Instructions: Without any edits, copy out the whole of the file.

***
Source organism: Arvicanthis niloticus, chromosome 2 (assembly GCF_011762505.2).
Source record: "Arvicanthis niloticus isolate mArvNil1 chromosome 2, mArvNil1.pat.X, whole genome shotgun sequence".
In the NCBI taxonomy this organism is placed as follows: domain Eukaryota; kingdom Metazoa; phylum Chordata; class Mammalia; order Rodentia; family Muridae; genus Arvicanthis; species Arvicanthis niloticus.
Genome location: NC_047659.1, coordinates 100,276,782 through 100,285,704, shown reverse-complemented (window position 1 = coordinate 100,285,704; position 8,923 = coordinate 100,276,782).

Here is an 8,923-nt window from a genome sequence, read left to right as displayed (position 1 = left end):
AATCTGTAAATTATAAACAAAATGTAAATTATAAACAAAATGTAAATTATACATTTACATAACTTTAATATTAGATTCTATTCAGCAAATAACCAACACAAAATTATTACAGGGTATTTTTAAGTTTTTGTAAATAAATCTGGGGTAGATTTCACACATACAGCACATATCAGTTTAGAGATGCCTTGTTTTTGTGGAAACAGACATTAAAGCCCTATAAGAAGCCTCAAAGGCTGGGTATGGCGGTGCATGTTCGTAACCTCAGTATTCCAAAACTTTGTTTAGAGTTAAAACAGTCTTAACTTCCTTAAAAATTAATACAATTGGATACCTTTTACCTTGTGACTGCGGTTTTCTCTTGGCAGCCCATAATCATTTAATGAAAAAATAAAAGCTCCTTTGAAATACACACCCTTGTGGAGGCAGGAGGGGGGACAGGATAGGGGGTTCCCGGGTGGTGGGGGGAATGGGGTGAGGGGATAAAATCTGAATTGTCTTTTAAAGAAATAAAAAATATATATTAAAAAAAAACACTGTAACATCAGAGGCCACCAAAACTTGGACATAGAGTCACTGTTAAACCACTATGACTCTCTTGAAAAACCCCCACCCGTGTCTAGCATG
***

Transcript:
Source organism: Arvicanthis niloticus, chromosome 2 (assembly GCF_011762505.2).
Source record: "Arvicanthis niloticus isolate mArvNil1 chromosome 2, mArvNil1.pat.X, whole genome shotgun sequence".
In the NCBI taxonomy this organism is placed as follows: domain Eukaryota; kingdom Metazoa; phylum Chordata; class Mammalia; order Rodentia; family Muridae; genus Arvicanthis; species Arvicanthis niloticus.
Genome location: NC_047659.1, coordinates 100,276,782 through 100,285,704, shown reverse-complemented (window position 1 = coordinate 100,285,704; position 8,923 = coordinate 100,276,782).

Here is an 8,923-nt window from a genome sequence, read left to right as displayed (position 1 = left end):
AATCTGTAAATTATAAACAAAATGTAAATTATAAACAAAATGTAAATTATACATTTACATAACTTTAATATTAGATTCTATTCAGCAAATAACCAACACAAAATTATTACAGGGTATTTTTAAGTTTTTGTAAATAAATCTGGGGTAGATTTCACACATACAGCACATATCAGTTTAGAGATGCCTTGTTTTTGTGGAAACAGACATTAAAGCCCTATAAGAAGCCTCAAAGGCTGGGTATGGCGGTGCATGTTCGTAACCTCAGTATTCCAAAACTTTGTTTAGAGTTAAAACAGTCTTAACTTCCTTAAAAATTAATACAATTGGATACCTTTTACCTTGTGACTGCGGTTTTCTCTTGGCAGCCCATAATCATTTAATGAAAAAATAAAAGCTCCTTTGAAATACACACCCTTGTGGAGGCAGGAGGGGGGACAGGATAGGGGGTTCCCGGGTGGTGGGGGGAATGGGGTGAGGGGATAAAATCTGAATTGTCTTTTAAAGAAATAAAAAATATATATTAAAAAAAAACACTGTAACATCAGAGGCCACCAAAACTTGGACATAGAGTCACTGTTAAACCACTATGACTCTCTTGAAAAACCCCCACCCGTGTCTAGCATG